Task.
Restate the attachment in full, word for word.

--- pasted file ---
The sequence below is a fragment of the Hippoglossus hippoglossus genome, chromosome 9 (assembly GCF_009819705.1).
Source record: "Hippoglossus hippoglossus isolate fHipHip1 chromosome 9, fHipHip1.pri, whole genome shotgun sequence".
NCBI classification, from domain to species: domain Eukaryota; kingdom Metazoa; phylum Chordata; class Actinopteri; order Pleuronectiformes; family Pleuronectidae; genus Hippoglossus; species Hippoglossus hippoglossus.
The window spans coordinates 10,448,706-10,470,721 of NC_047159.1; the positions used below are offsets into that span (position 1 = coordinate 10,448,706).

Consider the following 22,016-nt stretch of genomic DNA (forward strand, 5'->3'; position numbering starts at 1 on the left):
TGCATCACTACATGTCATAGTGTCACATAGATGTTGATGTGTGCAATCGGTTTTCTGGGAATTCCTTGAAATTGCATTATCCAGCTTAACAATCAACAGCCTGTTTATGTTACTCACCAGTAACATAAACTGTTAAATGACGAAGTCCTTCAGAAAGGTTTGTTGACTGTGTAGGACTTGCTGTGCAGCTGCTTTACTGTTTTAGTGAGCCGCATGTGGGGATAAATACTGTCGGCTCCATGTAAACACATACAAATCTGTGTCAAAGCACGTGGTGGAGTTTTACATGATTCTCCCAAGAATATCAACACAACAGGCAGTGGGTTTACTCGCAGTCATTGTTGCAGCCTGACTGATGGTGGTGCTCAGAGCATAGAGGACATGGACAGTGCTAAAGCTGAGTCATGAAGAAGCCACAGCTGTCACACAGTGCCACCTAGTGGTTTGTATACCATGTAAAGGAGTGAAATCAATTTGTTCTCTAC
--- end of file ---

The sequence below is a fragment of the Hippoglossus hippoglossus genome, chromosome 9 (assembly GCF_009819705.1).
Source record: "Hippoglossus hippoglossus isolate fHipHip1 chromosome 9, fHipHip1.pri, whole genome shotgun sequence".
NCBI classification, from domain to species: domain Eukaryota; kingdom Metazoa; phylum Chordata; class Actinopteri; order Pleuronectiformes; family Pleuronectidae; genus Hippoglossus; species Hippoglossus hippoglossus.
The window spans coordinates 10,448,706-10,470,721 of NC_047159.1; the positions used below are offsets into that span (position 1 = coordinate 10,448,706).

Consider the following 22,016-nt stretch of genomic DNA (forward strand, 5'->3'; position numbering starts at 1 on the left):
TGCATCACTACATGTCATAGTGTCACATAGATGTTGATGTGTGCAATCGGTTTTCTGGGAATTCCTTGAAATTGCATTATCCAGCTTAACAATCAACAGCCTGTTTATGTTACTCACCAGTAACATAAACTGTTAAATGACGAAGTCCTTCAGAAAGGTTTGTTGACTGTGTAGGACTTGCTGTGCAGCTGCTTTACTGTTTTAGTGAGCCGCATGTGGGGATAAATACTGTCGGCTCCATGTAAACACATACAAATCTGTGTCAAAGCACGTGGTGGAGTTTTACATGATTCTCCCAAGAATATCAACACAACAGGCAGTGGGTTTACTCGCAGTCATTGTTGCAGCCTGACTGATGGTGGTGCTCAGAGCATAGAGGACATGGACAGTGCTAAAGCTGAGTCATGAAGAAGCCACAGCTGTCACACAGTGCCACCTAGTGGTTTGTATACCATGTAAAGGAGTGAAATCAATTTGTTCTCTAC